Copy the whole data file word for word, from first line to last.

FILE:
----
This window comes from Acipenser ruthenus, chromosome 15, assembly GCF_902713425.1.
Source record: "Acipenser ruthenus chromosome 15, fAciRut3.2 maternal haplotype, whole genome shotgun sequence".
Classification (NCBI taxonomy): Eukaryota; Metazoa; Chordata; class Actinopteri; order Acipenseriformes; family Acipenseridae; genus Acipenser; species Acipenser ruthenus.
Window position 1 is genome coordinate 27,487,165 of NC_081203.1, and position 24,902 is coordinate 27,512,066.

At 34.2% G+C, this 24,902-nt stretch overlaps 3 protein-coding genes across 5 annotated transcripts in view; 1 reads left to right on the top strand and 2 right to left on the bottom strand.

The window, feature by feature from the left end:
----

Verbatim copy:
This window comes from Acipenser ruthenus, chromosome 15, assembly GCF_902713425.1.
Source record: "Acipenser ruthenus chromosome 15, fAciRut3.2 maternal haplotype, whole genome shotgun sequence".
Classification (NCBI taxonomy): Eukaryota; Metazoa; Chordata; class Actinopteri; order Acipenseriformes; family Acipenseridae; genus Acipenser; species Acipenser ruthenus.
Window position 1 is genome coordinate 27,487,165 of NC_081203.1, and position 24,902 is coordinate 27,512,066.

At 34.2% G+C, this 24,902-nt stretch overlaps 3 protein-coding genes across 5 annotated transcripts in view; 1 reads left to right on the top strand and 2 right to left on the bottom strand.

The window, feature by feature from the left end: